Calle Puerta del Mar
Pretty street in Malaga.
As soon as it was announced that there would be a bank holiday to celebrate the marriage of Kate Middleton and the Prince of Wales - and as soon as I realised that it was the weekend after Easter meaning that three days off would get me an eleven day break
- I without hesitation booked the three days off before any of my colleagues could.
Thank you so much Will and Kate, I am so happy for you, really. You guys are awesome.
The day off was meant to be so that we could all join in the celebrations - I would be "celebrating" in Morocco.
I had always wanted to do a two-week trip to Morocco, so this break was perfect.
I also decided to take a couple of extra days off so that I could finally get to Granada, as so many people have told me how awesome the place is.
Davies and I were meant to go when we first came over but we didn't have time.
Davies then booked a flight down there a couple of years ago which Ryanair decided to cancel.
Well, the curse continued.
When looking to book accommodation a week before
Huge float being carried by about seventy men dressed like nuns.
arriving, I hadn't realised that Easter week is peak holiday season in Granada, and indeed all of Spain. There was nothing available except dorm beds for £60 a night. On top of that, tickets to the Alhambra were sold out for the next two weeks. This meant that there was no point in going to Granada anymore. Foiled again.
I will get to you Granada, one day....
Which is how I ended up in Málaga on a Tuesday night after work.
Málaga's train system made getting into town from the airport a breeze and for only a Euro. Armed with my pre-printed Google map, I then set out for the hostel from the train station only to get my curiosity piqued by the sounds of a crowd and a brass band.
Approaching the crowd and the noise, I realised that there was a procession in progress, with people dressed in priest-like robes and upwardly pointy masks with two holes over their eyes.
As a "person of colour", my first instinct when confronted by people wearing spiked hoods with holes over their eyes is to run, and run as fast as I could before any of them spotted me. However
Looking across Malaga and the Mediterranean from the Gibralfaro.
before my Ku Klux Klan evasion instinct kicked in, I worked out what the whole thing was about - the week before Easter in Spain is known as the Holy Week, Semana Santa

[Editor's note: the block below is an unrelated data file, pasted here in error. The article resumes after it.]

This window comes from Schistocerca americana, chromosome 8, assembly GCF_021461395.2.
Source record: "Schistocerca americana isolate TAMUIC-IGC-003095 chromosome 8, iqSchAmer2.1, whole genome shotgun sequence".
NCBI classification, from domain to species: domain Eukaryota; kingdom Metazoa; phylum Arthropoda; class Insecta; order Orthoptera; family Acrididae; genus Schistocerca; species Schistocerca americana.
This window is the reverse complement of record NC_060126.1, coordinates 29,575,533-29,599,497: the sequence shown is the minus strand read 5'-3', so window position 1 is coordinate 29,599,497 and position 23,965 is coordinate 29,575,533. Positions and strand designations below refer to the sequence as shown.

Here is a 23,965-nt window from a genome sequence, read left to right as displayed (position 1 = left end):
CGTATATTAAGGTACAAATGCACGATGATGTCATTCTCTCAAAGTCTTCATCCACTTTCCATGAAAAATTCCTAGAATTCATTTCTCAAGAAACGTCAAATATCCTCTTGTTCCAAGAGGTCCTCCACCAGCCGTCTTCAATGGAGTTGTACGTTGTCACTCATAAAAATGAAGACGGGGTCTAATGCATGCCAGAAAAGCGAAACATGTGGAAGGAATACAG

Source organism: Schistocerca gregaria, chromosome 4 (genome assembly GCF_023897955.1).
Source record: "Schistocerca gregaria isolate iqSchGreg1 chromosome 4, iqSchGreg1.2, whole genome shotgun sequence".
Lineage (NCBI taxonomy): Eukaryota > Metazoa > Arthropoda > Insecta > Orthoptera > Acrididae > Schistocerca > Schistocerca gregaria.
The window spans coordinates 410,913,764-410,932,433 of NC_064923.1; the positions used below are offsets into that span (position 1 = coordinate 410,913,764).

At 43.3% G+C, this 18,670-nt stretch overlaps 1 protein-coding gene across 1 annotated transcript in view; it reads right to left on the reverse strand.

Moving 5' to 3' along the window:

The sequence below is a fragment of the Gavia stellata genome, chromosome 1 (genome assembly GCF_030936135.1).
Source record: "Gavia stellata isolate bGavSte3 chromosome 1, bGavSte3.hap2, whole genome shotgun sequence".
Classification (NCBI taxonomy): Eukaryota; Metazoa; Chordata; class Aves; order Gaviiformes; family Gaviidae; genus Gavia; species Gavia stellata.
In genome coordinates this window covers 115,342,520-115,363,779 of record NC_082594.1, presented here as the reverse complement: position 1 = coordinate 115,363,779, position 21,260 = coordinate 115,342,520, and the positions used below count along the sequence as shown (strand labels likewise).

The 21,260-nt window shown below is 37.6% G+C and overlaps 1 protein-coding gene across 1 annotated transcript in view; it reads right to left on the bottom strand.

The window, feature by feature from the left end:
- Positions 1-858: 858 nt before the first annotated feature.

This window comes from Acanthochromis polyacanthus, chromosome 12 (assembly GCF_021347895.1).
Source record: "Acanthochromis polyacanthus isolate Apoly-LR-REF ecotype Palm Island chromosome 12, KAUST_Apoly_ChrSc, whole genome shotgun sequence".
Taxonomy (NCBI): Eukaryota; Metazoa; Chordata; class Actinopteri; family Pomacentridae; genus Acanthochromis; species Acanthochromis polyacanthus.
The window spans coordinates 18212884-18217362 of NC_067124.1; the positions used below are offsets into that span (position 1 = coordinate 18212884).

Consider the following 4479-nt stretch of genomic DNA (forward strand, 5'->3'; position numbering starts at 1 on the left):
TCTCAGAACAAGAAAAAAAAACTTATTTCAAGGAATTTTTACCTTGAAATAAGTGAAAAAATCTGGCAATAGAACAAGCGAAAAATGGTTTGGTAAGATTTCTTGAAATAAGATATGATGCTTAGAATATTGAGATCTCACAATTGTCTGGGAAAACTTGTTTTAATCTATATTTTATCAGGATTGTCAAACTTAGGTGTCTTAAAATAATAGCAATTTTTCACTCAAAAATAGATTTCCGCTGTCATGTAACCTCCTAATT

, where there are festivities held each night of the week.
Quite the crowd had gathered at tonight's procession and some families had even camped out with small picnic stools to watch it. The procession seemed to be a circular one that ran around the two lanes of the main avenue, Alameda Principal.
First there were young people dressed in suits carrying large sceptres before the masked people walked past, all carrying long candles. After the brass band, came the highlight of the procession - the paso
, a huge float of the Virgin Mary, lit up by loads of candles. The float was being carried by what looked like seventy costaleros
, men dressed up like nuns.
I have often arrived in holiday destinations during a local festival of sorts (e.g. Krakow
) and it's awesome to see some real local culture.
As I kept walking towards my hostel, I realised that there were thousands of people out and about, hanging out in huge crowds on the
Look at those costumes. Now do you understand why initially I was so afraid?
streets, watching all the different processions. I passed a couple more pointy hooded processions before finally arriving at my hostel.
Babia Hostel Centro is a pretty cool place. Right in the middle of the old town, the downstairs section is a modern tapas bar where locals and backpackers alike hang out, while the dorms are upstairs in this classic Spanish apartment building.
The staff were really friendly and laid back, the rooms and bathrooms were clean, and there were lockers available which is all you can ask for. And of course there is Wi-Fi which is a modern necessity, as well as breakfast.
The Dutch girls inside my dorm were getting ready for a night out (remember it is a Tuesday night) while all I wanted to do was get to sleep. Must be getting old, years of five-day working weeks sapping all the youthful energy I once had.
I went for a walk around town as I usually do when I first arrive somewhere, to familiarise myself with the town layout and to buy some water and food. Like a lot of old towns, the buildings are tightly packed together and pedestrianised and Malaga's is lovely - a
Malaga's giant cathedral.
blend of old and new. With all the festivities, it really reminded me of my trip to Valencia last year for Las Fallas, another crazy regional Spanish festival.
I ended up buying a local delicacy from a dessert bakery - a donut/lamington-like cake which had been doused in local brandy and wine and covered in sugar. It was delicious - a perfect nightcap.
I have to say that the Spanish really go all out for their festivals. Walking down one of the main streets the next morning, Calle Marques de Larios, there was a huge temporary stand erected at the top of the street so that people could sit down to watch the processions. Every balcony was covered in a red cloth with gold trim so that all the buildings had a sense of uniform. Fresh flowers adorned every lamppost. The streets were a hive of activity - I indeed wondered if anyone actually worked during Semana Santa.
Just around the corner from Calle Marques de Larios was the cathedral. Like every other city in Spain, the cathedral was massive. The cathedral amid all the festivities really drove home the influence that the Catholic church has had, and still
Roman amphitheatre, and behind it, the Alcazaba.
has in Spain. 76%!o(MISSING)f the population are Catholic.
A short walk from the cathedral is the Teatro Romano - the old Roman amphitheatre that has been pretty well restored. As part of the Semana Santa activities there was a brass band playing for free right in front of it - they were very good. The theme from The Good, The Bad & The Ugly
was probably the highlight, and reminded me of my concert band days back at high school. No, I did not go to a band camp.
Almost directly above the Teatro Romano is Alcazaba, a Moorish fortified palace built during the 11th century.
Much of the Alcazaba has been restored and the gardens and fountains within it's walls are well-kept. You can still walk along the ramparts and up some of the towers - it's always fun exploring old castles and palaces.